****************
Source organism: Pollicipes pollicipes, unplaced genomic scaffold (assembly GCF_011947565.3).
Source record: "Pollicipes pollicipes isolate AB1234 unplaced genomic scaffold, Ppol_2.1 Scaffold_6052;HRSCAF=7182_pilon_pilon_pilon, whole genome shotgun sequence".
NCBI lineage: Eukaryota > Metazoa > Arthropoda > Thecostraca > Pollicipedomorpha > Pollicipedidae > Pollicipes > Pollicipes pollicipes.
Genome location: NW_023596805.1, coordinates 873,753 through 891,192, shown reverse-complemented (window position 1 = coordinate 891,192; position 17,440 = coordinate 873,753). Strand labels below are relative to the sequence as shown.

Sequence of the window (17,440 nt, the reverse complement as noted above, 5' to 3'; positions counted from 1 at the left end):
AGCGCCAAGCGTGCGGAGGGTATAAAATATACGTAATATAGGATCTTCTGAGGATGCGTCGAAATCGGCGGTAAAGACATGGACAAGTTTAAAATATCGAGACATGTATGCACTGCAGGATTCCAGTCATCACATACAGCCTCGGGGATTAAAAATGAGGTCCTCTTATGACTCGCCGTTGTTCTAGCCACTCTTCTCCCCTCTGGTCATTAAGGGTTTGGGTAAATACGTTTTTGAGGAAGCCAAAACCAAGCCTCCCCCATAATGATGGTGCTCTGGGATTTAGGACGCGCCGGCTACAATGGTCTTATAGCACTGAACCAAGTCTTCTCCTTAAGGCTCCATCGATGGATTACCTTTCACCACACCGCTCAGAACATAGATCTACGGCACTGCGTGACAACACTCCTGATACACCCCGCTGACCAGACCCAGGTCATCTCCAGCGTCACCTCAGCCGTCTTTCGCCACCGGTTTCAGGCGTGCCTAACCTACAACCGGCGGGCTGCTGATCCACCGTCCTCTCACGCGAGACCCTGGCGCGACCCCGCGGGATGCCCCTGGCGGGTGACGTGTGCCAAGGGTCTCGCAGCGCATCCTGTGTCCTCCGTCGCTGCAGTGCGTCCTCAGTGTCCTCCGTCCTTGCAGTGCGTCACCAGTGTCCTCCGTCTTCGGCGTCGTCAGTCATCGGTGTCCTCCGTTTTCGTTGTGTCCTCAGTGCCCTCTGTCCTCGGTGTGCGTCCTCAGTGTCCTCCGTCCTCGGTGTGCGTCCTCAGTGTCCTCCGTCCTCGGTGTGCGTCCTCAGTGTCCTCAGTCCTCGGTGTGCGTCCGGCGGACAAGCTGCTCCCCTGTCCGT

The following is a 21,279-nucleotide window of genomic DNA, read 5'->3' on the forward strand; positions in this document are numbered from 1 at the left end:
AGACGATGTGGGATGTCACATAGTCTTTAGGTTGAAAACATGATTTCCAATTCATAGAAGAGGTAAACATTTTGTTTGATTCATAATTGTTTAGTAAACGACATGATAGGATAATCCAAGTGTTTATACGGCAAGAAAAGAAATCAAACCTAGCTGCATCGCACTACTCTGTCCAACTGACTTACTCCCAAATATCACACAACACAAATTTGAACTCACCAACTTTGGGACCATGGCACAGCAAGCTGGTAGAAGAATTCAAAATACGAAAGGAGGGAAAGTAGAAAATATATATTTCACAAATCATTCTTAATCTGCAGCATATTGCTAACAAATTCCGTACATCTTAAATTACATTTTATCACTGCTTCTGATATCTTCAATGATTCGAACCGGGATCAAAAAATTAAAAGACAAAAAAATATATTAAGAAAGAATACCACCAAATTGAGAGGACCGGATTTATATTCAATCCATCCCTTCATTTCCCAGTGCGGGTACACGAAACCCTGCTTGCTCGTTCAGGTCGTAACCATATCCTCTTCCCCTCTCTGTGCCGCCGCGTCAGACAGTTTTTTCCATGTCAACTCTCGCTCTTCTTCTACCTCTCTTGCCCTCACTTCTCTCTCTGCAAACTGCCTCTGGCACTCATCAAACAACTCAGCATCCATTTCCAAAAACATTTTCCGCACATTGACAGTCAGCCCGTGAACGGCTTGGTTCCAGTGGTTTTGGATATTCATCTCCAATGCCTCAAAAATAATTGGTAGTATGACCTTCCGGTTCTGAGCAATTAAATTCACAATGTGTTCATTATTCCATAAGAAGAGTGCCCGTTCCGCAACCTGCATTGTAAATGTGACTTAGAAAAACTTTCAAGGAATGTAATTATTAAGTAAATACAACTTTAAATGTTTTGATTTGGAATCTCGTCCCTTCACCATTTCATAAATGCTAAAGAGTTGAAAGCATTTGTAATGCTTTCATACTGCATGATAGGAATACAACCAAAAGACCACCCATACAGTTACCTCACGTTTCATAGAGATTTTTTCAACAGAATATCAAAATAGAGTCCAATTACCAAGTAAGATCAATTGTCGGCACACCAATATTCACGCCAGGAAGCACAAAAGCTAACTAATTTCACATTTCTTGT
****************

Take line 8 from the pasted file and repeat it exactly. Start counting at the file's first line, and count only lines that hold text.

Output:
AGACGATGTGGGATGTCACATAGTCTTTAGGTTGAAAACATGATTTCCAATTCATAGAAGAGGTAAACATTTTGTTTGATTCATAATTGTTTAGTAAACGACATGATAGGATAATCCAAGTGTTTATACGGCAAGAAAAGAAATCAAACCTAGCTGCATCGCACTACTCTGTCCAACTGACTTACTCCCAAATATCACACAACACAAATTTGAACTCACCAACTTTGGGACCATGGCACAGCAAGCTGGTAGAAGAATTCAAAATACGAAAGGAGGGAAAGTAGAAAATATATATTTCACAAATCATTCTTAATCTGCAGCATATTGCTAACAAATTCCGTACATCTTAAATTACATTTTATCACTGCTTCTGATATCTTCAATGATTCGAACCGGGATCAAAAAATTAAAAGACAAAAAAATATATTAAGAAAGAATACCACCAAATTGAGAGGACCGGATTTATATTCAATCCATCCCTTCATTTCCCAGTGCGGGTACACGAAACCCTGCTTGCTCGTTCAGGTCGTAACCATATCCTCTTCCCCTCTCTGTGCCGCCGCGTCAGACAGTTTTTTCCATGTCAACTCTCGCTCTTCTTCTACCTCTCTTGCCCTCACTTCTCTCTCTGCAAACTGCCTCTGGCACTCATCAAACAACTCAGCATCCATTTCCAAAAACATTTTCCGCACATTGACAGTCAGCCCGTGAACGGCTTGGTTCCAGTGGTTTTGGATATTCATCTCCAATGCCTCAAAAATAATTGGTAGTATGACCTTCCGGTTCTGAGCAATTAAATTCACAATGTGTTCATTATTCCATAAGAAGAGTGCCCGTTCCGCAACCTGCATTGTAAATGTGACTTAGAAAAACTTTCAAGGAATGTAATTATTAAGTAAATACAACTTTAAATGTTTTGATTTGGAATCTCGTCCCTTCACCATTTCATAAATGCTAAAGAGTTGAAAGCATTTGTAATGCTTTCATACTGCATGATAGGAATACAACCAAAAGACCACCCATACAGTTACCTCACGTTTCATAGAGATTTTTTCAACAGAATATCAAAATAGAGTCCAATTACCAAGTAAGATCAATTGTCGGCACACCAATATTCACGCCAGGAAGCACAAAAGCTAACTAATTTCACATTTCTTGT